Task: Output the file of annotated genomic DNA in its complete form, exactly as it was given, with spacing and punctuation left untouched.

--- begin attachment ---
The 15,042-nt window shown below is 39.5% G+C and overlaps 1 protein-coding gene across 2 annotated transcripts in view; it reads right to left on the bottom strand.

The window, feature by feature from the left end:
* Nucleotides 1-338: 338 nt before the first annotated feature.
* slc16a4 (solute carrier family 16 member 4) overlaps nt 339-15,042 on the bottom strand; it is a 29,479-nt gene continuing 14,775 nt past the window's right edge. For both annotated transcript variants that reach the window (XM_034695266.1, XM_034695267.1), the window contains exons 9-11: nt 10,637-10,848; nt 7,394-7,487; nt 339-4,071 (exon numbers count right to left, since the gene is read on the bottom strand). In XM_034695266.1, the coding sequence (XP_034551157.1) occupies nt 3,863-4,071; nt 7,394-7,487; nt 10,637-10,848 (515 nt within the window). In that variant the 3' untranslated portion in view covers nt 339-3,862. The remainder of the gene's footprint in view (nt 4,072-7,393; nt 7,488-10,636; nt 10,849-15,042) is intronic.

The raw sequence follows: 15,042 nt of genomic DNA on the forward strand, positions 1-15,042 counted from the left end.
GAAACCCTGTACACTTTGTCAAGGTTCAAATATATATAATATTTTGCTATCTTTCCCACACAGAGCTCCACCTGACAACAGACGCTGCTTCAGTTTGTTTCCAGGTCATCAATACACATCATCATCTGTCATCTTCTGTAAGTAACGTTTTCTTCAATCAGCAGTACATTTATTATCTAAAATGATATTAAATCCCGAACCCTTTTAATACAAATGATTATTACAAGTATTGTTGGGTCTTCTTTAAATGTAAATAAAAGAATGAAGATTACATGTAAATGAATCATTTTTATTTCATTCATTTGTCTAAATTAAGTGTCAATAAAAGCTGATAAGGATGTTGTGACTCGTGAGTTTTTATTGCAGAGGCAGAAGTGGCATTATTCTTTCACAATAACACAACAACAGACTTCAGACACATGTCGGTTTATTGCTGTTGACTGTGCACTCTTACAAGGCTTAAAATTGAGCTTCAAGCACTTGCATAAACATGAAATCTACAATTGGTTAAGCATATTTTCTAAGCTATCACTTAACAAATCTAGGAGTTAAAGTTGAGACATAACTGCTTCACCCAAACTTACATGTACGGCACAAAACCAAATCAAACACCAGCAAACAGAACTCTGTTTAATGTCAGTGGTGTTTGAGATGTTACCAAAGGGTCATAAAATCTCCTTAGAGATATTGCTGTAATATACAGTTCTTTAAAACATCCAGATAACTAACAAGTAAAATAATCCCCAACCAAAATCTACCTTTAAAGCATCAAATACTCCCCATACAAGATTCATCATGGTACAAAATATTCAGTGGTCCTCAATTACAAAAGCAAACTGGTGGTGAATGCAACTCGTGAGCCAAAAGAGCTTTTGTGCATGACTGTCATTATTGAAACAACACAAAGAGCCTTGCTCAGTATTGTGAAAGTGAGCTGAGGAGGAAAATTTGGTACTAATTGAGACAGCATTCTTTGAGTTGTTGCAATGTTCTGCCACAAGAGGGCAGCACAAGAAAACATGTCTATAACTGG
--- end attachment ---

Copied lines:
The 15,042-nt window shown below is 39.5% G+C and overlaps 1 protein-coding gene across 2 annotated transcripts in view; it reads right to left on the bottom strand.

The window, feature by feature from the left end:
* Nucleotides 1-338: 338 nt before the first annotated feature.
* slc16a4 (solute carrier family 16 member 4) overlaps nt 339-15,042 on the bottom strand; it is a 29,479-nt gene continuing 14,775 nt past the window's right edge. For both annotated transcript variants that reach the window (XM_034695266.1, XM_034695267.1), the window contains exons 9-11: nt 10,637-10,848; nt 7,394-7,487; nt 339-4,071 (exon numbers count right to left, since the gene is read on the bottom strand). In XM_034695266.1, the coding sequence (XP_034551157.1) occupies nt 3,863-4,071; nt 7,394-7,487; nt 10,637-10,848 (515 nt within the window). In that variant the 3' untranslated portion in view covers nt 339-3,862. The remainder of the gene's footprint in view (nt 4,072-7,393; nt 7,488-10,636; nt 10,849-15,042) is intronic.

The raw sequence follows: 15,042 nt of genomic DNA on the forward strand, positions 1-15,042 counted from the left end.
GAAACCCTGTACACTTTGTCAAGGTTCAAATATATATAATATTTTGCTATCTTTCCCACACAGAGCTCCACCTGACAACAGACGCTGCTTCAGTTTGTTTCCAGGTCATCAATACACATCATCATCTGTCATCTTCTGTAAGTAACGTTTTCTTCAATCAGCAGTACATTTATTATCTAAAATGATATTAAATCCCGAACCCTTTTAATACAAATGATTATTACAAGTATTGTTGGGTCTTCTTTAAATGTAAATAAAAGAATGAAGATTACATGTAAATGAATCATTTTTATTTCATTCATTTGTCTAAATTAAGTGTCAATAAAAGCTGATAAGGATGTTGTGACTCGTGAGTTTTTATTGCAGAGGCAGAAGTGGCATTATTCTTTCACAATAACACAACAACAGACTTCAGACACATGTCGGTTTATTGCTGTTGACTGTGCACTCTTACAAGGCTTAAAATTGAGCTTCAAGCACTTGCATAAACATGAAATCTACAATTGGTTAAGCATATTTTCTAAGCTATCACTTAACAAATCTAGGAGTTAAAGTTGAGACATAACTGCTTCACCCAAACTTACATGTACGGCACAAAACCAAATCAAACACCAGCAAACAGAACTCTGTTTAATGTCAGTGGTGTTTGAGATGTTACCAAAGGGTCATAAAATCTCCTTAGAGATATTGCTGTAATATACAGTTCTTTAAAACATCCAGATAACTAACAAGTAAAATAATCCCCAACCAAAATCTACCTTTAAAGCATCAAATACTCCCCATACAAGATTCATCATGGTACAAAATATTCAGTGGTCCTCAATTACAAAAGCAAACTGGTGGTGAATGCAACTCGTGAGCCAAAAGAGCTTTTGTGCATGACTGTCATTATTGAAACAACACAAAGAGCCTTGCTCAGTATTGTGAAAGTGAGCTGAGGAGGAAAATTTGGTACTAATTGAGACAGCATTCTTTGAGTTGTTGCAATGTTCTGCCACAAGAGGGCAGCACAAGAAAACATGTCTATAACTGG